Traditional Registration for Commercial Activity

If you are operating under a Rule 333 exemption, your condition and limitations undoubtedly include the following:

All aircraft operated in accordance with this exemption must be identified by serial number, registered in accordance with 14 CFR part 47, and have identification (N−Number) markings in accordance with 14 CFR part 45, Subpart C.

So how do you do this?  The FAA page you want to study is here.  Let’s review how this might work for a drone that you bought new.  If yo have questions you can contact the FAA’s Aircraft Registration Branch.  

1.  You need to fill out an original Aircraft Registration Application, AC Form 8050-1.  Unfortunately, right now you can’t download the form, so you are going to have to go in person to one of the Flight Standards District Offices.  Drill down to find the FSDO closest to you, and be sure to call ahead to confirm that they have the form and check whether you will need an appointment.

2.  Are you an LLC?  If so, congratulations, you have an additional hoop to jump through.  See here.

3.  You will need evidence of ownership.  This either will be an Aircraft Bill of Sale, AC Form 8050-2, or a notarized statement conforming to the requirements shown on that page I told you to study.  You might be able to craft a combined noartarized statement with the full description nortarized document, so that you only have to pay for one notarization.

4.  Is the manufacturer or seller located outside the U.S.?  If so, then be aware you may be in for a special treat:  this may require a statement from the Civil Aviation Authority of the exporting country.  If you bought the aircraft new off the shelf from a US retailer you are probably okay here.  So, dont buy the drone when you are overseas.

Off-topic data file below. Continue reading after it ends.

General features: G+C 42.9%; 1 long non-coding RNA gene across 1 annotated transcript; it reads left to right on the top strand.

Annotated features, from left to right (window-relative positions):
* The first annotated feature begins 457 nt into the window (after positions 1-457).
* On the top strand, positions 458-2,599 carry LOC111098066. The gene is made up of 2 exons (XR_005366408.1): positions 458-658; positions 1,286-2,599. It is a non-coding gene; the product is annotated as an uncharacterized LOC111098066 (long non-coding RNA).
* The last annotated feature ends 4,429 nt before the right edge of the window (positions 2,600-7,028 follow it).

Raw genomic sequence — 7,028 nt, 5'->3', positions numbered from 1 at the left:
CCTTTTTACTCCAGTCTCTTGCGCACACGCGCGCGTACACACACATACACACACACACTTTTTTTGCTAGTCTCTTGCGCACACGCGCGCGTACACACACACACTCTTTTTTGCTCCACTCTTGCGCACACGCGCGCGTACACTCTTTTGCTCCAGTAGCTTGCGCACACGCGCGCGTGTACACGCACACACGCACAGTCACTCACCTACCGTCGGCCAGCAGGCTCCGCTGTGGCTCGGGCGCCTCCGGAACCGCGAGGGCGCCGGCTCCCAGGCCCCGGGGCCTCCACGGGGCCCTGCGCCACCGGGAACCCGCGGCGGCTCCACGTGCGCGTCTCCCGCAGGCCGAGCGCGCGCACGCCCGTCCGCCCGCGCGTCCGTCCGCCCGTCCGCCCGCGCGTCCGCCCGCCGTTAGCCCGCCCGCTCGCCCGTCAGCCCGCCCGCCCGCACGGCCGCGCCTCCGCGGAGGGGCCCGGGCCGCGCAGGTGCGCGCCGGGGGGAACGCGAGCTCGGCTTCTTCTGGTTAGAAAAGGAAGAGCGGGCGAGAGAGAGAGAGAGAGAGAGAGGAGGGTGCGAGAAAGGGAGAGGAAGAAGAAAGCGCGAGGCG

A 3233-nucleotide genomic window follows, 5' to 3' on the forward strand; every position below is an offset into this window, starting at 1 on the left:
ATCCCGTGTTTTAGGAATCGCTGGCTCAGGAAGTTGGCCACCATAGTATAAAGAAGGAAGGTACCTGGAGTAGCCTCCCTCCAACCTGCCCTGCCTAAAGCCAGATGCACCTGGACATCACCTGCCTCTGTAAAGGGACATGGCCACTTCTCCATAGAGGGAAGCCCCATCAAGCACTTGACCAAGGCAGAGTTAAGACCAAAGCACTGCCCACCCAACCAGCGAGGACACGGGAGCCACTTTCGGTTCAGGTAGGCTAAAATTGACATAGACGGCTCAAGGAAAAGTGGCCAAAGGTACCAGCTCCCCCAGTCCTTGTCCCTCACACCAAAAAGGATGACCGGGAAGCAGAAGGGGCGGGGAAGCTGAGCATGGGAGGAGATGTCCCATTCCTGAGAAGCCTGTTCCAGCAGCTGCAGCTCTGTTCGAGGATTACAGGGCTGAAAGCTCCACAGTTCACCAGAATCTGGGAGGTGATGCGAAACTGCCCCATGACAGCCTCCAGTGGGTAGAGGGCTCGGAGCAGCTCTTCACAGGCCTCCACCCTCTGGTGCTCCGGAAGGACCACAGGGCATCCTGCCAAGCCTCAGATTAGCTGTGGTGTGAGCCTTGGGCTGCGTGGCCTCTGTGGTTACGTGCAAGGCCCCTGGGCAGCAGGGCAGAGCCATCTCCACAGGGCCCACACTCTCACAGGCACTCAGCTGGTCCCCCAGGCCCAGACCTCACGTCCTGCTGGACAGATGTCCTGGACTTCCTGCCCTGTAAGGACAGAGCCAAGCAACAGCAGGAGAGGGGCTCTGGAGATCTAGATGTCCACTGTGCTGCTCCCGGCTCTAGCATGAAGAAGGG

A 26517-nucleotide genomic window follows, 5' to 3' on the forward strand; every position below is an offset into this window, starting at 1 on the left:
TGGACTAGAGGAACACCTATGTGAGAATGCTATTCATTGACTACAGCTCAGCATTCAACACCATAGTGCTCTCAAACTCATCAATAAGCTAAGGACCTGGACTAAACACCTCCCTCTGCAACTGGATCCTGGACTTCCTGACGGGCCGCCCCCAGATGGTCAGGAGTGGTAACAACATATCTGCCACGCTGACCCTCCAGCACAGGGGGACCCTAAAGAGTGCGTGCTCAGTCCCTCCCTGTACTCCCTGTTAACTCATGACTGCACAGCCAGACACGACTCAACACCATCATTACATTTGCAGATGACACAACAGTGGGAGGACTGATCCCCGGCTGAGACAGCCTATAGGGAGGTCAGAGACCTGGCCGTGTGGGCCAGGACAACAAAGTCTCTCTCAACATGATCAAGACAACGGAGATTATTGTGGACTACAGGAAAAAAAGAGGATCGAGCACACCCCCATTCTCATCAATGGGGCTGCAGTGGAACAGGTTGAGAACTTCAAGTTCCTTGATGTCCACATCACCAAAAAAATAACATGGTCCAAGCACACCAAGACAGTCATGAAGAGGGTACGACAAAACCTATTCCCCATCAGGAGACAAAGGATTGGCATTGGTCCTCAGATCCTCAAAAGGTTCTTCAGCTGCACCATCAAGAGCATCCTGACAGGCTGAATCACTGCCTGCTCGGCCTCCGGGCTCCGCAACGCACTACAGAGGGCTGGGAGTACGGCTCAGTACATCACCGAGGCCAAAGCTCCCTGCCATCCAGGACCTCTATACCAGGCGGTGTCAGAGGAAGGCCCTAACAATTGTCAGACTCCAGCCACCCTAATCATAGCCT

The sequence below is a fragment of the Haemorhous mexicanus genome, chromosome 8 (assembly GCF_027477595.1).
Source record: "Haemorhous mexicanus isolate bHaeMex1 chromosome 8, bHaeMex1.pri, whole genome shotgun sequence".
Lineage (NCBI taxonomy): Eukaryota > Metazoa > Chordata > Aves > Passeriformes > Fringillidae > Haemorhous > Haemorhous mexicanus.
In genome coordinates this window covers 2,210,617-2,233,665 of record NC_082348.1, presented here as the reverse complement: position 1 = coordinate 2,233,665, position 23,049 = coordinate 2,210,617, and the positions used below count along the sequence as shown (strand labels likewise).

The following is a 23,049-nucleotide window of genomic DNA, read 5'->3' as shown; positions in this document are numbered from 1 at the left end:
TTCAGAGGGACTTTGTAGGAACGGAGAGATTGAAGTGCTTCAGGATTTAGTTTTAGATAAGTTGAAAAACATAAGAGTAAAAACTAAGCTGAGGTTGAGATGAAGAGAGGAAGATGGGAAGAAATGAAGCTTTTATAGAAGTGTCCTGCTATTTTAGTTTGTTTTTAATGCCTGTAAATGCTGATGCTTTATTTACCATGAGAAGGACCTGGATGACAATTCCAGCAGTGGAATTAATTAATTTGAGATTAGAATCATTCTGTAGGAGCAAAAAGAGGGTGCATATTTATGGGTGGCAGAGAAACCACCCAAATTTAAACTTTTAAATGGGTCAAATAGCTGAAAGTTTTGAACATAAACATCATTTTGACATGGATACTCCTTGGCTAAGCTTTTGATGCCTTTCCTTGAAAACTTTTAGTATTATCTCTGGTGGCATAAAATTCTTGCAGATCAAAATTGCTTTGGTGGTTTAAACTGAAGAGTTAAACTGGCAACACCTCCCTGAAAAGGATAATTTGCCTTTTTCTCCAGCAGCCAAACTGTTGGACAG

5.  Did you reserve an N-number?  This is sort of the vanity plate version of tail numbers.  Maybe you want your fleet to have sequential numbers.  Whatever the reason, it will have cost you an additional $10.

6.  Prepare a full description of the sUA.  See the page for details on what must be included, have it notarized and be sure to include the statement "To the best of the undersigned's knowledge the information provided above is correct, the described UA is not currently registered in another country, and the undersigned is the aircraft's rightful owner"

7.  Send all the above with $5 to the FAA in Oklahoma City, address here.

OR, wait until March 31, 2016.  This may all be put on-line.

`© Robert Rose 2015